“Sorry,” I say, “Sorry, but would you mind giving me the directions again a little slower? I have a visual impairment and I didn’t see which way you were pointing.”
“So sorry, excuse me for bumping you, I didn’t see you there.”
“I’m sorry I didn’t think to get permission ahead of time, but I’m partially blind, and I need to bring in a friend to help me. Would that be ok?”
I apologize a lot these days. Constantly, almost. I became aware of it when trying to explain to my friend–the one who was trying to be my able-bodied helper — why my attempt to get a spur-of-the-moment accommodation didn’t work. “I didn’t apologize and grovel enough,” I muttered, feeling cynical. “That works reliably. I don’t know what else to do.”
My friend was indignant. “You don’t have anything to apologize for. You should be able to describe the situation, and they ought to accommodate you.” That would be nice, wouldn’t it? But it’s not, in fact, how it works.
For a while, the apologizing was really getting me down. Every time I apologized for being slow, and in the way, and needing extra help, I felt like I was saying, “I shouldn’t have brought my annoyingly disabled self out into the world. My existence is clearly a major disturbance to you, and I’m sorry I’m here making your life harder. I’m sorry I exist.” I’m not actually sorry for any of those things! So why should I have to keep saying it?
Recently, a colleague who is aware of my difficulties pointed me to Amy Schumer’s widely-discussed comedy sketch about women apologizing. In it, all the members of a panel of highly-accomplished women reflexively apologize for every imposition they might possibly be making, from correcting the moderator’s mispronunciation of their names to their very existence on the planet. It made me wonder if a man in my position would find himself apologizing constantly, or whether being male would protect him.
I concluded that a man would probably apologize less, but it wouldn’t make his life any easier. Here’s why.
I apologize in two types of situations. In the first, I am feeling self-conscious moving through the world without the level of physical and social grace I had previously taken for granted. I think women are expected to be more courteous and sensitive to others’ presence, and we often pride ourselves on our sensitivity. Consider the phenomenon of “man-spreading.” This telling video of male and female undercover journalists taking up more than their fair share of a subway car shows how men are generally more comfortable imposing on those around them, and they are much less likely to be censured for doing so. When I fail to step out of the way of another pedestrian on the sidewalk because I can’t see how to do it, or I don’t shift quickly to make a path for someone getting off the subway, I feel it as a personal failure, and I take people’s visible and audible annoyance to heart. And they are more offended by my apparent cluelessness or carelessness than they would be if I were male.
On the other hand, the second type of situation in which I apologize is when I need someone to actually do something for me. It can feel humiliating to keep apologizing for needing help, but it usually works. The apology acts as recognition that my disability is imposing on someone, and it casts me as a damsel in distress. Most people feel obliged to cooperate, and many probably genuinely feel more sympathy for me as a woman who is struggling. If I were male, the expectation that I should take care of myself would be higher. I would likely feel more humiliated each time I needed to make a request. There’s no obvious masculine equivalent of “damsel in distress.” I’d have to deal with more resistance in situations where I need help, which would make me even less willing to ask. I also suspect that as a woman, I have less expectation of being treated fairly than do most men who share my status as a middle-class professional. My friend, who was sure I shouldn’t need to apologize, is male. I think if he were in my situation, he’d be more likely to get angry and cause a confrontation if he felt he was being required to apologize unjustly. On balance, my disability would be no easier to handle as a man than it is as a woman.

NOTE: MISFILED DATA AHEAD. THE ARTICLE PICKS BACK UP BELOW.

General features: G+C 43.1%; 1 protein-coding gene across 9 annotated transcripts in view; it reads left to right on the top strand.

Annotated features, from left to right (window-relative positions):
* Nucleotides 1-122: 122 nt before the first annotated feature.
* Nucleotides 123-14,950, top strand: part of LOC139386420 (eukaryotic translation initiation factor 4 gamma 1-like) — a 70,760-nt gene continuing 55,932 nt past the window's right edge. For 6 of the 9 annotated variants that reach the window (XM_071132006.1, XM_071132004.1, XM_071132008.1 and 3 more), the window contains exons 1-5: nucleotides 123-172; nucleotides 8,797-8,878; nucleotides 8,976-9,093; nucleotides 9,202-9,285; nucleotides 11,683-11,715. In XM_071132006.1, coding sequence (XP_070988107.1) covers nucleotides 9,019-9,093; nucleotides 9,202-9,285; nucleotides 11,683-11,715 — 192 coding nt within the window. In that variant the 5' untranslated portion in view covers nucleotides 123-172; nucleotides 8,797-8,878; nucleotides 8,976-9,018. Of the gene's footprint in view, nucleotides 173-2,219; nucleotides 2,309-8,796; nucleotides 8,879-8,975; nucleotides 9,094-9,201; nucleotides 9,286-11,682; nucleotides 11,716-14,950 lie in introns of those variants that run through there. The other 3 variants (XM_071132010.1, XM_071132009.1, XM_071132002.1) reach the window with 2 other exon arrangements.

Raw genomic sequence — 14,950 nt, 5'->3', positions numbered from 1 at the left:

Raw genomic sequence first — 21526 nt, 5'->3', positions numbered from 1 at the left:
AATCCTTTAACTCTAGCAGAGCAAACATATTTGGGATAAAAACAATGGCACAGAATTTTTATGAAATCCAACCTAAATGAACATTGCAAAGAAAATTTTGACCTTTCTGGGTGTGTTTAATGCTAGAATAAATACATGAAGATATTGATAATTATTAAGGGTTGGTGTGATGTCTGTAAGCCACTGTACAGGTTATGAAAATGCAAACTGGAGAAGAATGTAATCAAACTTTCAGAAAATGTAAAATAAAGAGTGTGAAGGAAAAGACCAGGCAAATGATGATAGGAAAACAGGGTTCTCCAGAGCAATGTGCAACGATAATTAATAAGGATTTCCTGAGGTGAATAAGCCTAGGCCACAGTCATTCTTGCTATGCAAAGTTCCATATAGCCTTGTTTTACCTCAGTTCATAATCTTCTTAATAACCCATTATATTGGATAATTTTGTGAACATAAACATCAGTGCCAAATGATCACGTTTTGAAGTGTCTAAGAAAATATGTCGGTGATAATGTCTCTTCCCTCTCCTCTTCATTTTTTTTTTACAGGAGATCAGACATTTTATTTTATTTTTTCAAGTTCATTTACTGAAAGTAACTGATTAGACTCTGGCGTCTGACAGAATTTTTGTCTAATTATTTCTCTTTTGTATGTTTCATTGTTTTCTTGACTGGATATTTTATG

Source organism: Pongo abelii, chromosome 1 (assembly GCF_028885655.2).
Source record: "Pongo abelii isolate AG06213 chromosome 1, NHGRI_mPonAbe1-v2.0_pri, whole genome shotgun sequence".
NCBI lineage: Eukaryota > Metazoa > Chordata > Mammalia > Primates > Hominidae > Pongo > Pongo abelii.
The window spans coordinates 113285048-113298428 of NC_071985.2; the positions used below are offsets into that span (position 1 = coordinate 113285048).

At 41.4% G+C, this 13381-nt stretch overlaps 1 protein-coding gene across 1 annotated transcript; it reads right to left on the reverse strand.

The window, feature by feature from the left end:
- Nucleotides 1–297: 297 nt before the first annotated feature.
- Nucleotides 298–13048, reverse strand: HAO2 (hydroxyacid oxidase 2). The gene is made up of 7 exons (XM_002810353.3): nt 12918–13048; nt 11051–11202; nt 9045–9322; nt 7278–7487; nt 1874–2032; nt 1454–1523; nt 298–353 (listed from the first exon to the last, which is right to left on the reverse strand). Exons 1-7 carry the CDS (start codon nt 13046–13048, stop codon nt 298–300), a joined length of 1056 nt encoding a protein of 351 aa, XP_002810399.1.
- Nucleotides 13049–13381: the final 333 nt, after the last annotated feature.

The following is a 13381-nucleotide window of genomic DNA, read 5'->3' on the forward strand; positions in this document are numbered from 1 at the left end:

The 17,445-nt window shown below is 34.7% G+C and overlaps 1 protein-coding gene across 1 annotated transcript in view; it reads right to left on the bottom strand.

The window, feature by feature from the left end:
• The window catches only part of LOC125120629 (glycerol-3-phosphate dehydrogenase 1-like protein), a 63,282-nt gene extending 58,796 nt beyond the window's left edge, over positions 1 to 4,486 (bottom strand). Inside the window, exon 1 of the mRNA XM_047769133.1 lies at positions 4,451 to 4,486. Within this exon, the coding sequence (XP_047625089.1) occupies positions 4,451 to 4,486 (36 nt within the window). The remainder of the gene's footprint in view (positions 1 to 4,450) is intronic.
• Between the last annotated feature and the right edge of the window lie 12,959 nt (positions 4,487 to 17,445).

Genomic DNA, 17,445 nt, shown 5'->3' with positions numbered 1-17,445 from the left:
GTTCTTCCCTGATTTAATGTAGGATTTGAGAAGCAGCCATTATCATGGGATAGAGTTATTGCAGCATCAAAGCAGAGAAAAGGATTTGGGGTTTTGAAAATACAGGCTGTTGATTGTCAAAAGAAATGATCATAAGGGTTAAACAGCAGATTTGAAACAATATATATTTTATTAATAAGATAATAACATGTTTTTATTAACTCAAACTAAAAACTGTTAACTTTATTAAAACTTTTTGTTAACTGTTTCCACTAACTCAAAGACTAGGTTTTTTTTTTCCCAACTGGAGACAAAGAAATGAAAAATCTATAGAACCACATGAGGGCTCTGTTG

I have made a certain amount of peace with my circumstance, and my constant instinct to apologize. To some degree, I’m developing a thicker skin. I’ve decided that I will no longer take responsibility for stepping out of the way of oncoming sidewalk traffic, and I’m not sorry. We pedestrians are all in it together, and I have stepped around others for decades now. It’s time for those with more ability to take a turn. They might be annoyed, but they’ll live.
When I do need to say “sorry,” I try to think of it as an expression of sympathy rather than apology. Just like when a flight is delayed by a thunderstorm and the pilot announces, “Sorry folks, but it’s going to be another hour before takeoff.” The pilot isn’t taking responsibility for the weather; he is expressing his sympathy with us and soothing our feelings. I can certainly sympathize with how annoying my partial blindness can be. If it’s inconveniencing you, just think how I feel!
I also sometimes think of an episode from my childhood, when a neighbor marched her son to my door to make him apologize to me, after she’d heard he had been shoving me on the way home from school. Not surprisingly, it was not the most earnest apology in the world. The next day he whispered to me, “I’m not really sorry—I had my fingers crossed!” When I feel forced to beg and grovel and apologize for a reasonable accommodation for my disability, I’m inclined to do it, but I may just have my fingers crossed behind my back.